As discussed earlier, a fire is an unplanned event that changes the environment in which electrical equipment is installed. Because the environment changes during and after a fire, the design more than likely violates section 300.6 requirements. Because smoke and gasses can travel well beyond the immediate fire location, the damage to electrical equipment can be extensive and go unresolved.
A recently published NEMA document, “Evaluating Fire- and Heat-Damaged Electrical Equipment,” can prove to help in the evaluation process of electrical equipment after a fire. This document is a free download available at www.nema. org. Electrical distribution equipment, motor control, adjustable speed drives, power equipment, transformers, and many more pieces of electrical equipment are designed to deliver power safely, tested to standards, and manufacture performance criteria. This equipment is not intended to be subjected to the caustic environments during and after a fire.
The presence of known or unknown corrosive agents in a fire event in particular can affect the physical properties of metallic and nonmetallic materials and the required corrosion protection for electrical equipment according to NEC Section 300.6. This new NEMA document can help you determine which equipment needs to be replaced and which equipment can be refurbished.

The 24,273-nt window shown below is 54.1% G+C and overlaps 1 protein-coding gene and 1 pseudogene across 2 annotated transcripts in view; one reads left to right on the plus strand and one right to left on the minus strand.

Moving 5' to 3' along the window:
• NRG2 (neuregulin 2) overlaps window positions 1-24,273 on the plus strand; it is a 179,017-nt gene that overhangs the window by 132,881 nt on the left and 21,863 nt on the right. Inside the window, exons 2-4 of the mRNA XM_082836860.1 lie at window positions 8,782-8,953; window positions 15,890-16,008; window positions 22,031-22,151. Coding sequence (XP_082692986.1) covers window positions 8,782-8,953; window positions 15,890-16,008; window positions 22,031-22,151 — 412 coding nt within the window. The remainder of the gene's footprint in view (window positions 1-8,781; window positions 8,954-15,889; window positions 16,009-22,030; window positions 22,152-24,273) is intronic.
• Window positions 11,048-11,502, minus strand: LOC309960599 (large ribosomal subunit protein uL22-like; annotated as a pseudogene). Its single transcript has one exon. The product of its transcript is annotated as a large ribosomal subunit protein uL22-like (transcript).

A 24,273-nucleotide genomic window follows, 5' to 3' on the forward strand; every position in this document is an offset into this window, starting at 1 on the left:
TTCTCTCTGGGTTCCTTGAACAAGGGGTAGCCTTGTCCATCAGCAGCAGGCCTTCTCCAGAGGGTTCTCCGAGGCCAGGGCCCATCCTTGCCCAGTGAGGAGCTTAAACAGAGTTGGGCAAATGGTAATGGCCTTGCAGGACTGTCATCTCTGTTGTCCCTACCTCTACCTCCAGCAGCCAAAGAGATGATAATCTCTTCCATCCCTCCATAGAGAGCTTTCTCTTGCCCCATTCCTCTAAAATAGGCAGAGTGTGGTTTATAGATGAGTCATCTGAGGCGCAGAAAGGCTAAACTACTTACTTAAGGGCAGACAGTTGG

As always, keep safety at the top of your list and ensure you and those around you live to see another day.
Thomas Domitrovich, P.E., is a National Application Engineer with IEC Platinum Industry Partner Eaton Corporation in Pittsburgh, Pennsylvania. He has more than 20 years of experience as an electrical engineer and is a LEED Accredited Professional. He is active in various trade organizations on various levels with IEC, the International Association of Electrical Inspectors, the Institute of Electrical and Electronic Engineers (IEEE), the National Electrical Manufacturer’s Association (NEMA), and the National Fire Protection Association (NFPA). Domitrovich is involved with and chairs various committees for NEMA and IEEE and is an alternate member on NFPA 73. He is very active in the state-by-state adoption process of NFPA70, working closely with review committees and other key organizations in this effort.